See What HealthDay Can Do For You
Contact Us

Low-Fat Diet Reduces Progression to Prostate Cancer

Reduces transition from prostatic intraepithelial neoplasia

THURSDAY, April 17 (HealthDay News) -- Reducing dietary fat can slow the transition from prostatic intraepithelial neoplasia to invasive prostate cancer in mice genetically prone to developing the disease, according to a report in the April 15 issue of Cancer Research.

Naoko Kobayashi, and colleagues from the University of California Los Angeles, examined the effect of a high-fat or low-fat diet (keeping calories equal) on the development of invasive prostate cancer in a transgenic mouse model of prostate cancer. The mice received the diet from 3 weeks of age, and the researchers note that the mice develop prostatic intraepithelial neoplasia at 2 to 4 weeks of age and invasive carcinoma at 6 to 9 months of age.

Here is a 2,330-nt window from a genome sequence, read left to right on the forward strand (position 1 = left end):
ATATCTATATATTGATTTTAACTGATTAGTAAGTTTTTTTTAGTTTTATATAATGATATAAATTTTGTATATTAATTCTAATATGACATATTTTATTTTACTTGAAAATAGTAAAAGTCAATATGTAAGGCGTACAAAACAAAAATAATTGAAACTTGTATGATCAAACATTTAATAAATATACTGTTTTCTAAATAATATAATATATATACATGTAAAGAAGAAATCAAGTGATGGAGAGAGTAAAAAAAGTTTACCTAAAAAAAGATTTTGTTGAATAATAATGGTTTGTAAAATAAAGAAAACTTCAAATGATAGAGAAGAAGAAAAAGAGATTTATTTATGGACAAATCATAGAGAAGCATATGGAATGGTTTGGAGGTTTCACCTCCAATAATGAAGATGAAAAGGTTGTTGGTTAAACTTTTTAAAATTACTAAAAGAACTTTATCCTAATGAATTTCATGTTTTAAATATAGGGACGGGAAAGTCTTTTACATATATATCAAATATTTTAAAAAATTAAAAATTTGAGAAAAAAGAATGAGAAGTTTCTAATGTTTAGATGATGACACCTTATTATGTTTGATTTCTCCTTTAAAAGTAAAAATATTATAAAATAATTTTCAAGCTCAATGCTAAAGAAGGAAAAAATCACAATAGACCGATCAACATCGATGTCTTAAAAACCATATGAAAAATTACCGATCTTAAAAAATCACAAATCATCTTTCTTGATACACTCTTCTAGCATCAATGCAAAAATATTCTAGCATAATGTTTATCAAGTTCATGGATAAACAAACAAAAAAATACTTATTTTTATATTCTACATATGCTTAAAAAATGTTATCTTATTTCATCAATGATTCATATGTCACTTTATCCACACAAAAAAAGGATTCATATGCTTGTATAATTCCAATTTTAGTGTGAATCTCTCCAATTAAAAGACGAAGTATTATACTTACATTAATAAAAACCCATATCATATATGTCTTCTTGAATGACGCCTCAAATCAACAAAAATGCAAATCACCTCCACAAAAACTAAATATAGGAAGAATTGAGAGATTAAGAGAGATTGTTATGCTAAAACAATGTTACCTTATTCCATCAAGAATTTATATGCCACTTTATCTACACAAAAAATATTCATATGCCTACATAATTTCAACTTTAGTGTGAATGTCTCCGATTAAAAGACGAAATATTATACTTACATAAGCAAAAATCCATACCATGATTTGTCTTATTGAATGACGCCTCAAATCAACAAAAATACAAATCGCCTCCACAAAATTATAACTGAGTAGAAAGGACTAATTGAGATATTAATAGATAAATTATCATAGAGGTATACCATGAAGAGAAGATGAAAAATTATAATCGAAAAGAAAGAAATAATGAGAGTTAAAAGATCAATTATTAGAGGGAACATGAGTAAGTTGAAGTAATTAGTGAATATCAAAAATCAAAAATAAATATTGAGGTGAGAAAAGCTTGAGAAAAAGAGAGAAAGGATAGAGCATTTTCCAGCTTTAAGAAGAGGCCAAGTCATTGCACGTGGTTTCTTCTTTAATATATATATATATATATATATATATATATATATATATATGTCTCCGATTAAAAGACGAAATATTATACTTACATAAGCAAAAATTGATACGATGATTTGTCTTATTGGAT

At 7 months of age, the investigators found that 27 percent fewer mice in the low-fat diet group developed invasive adenocarcinoma. Epithelial cells in intraepithelial neoplasias also proliferated significantly more slowly. Mice on the low-fat diet had significantly higher levels of serum insulin-like growth factor binding protein-1 as well as changes in cellular signaling molecules.

"Taken together, these studies suggest that reducing intake of dietary fat from corn oil may play a role in prostate cancer chemoprevention," Kobayashi and colleagues conclude.

Full Text (subscription or payment may be required)

Physician's Briefing


HealthDay is the world’s largest syndicator of health news and content, and providers of custom health/medical content.

Consumer Health News

A health news feed, reviewing the latest and most topical health stories.

Professional News

A news feed for Health Care Professionals (HCPs), reviewing latest medical research and approvals.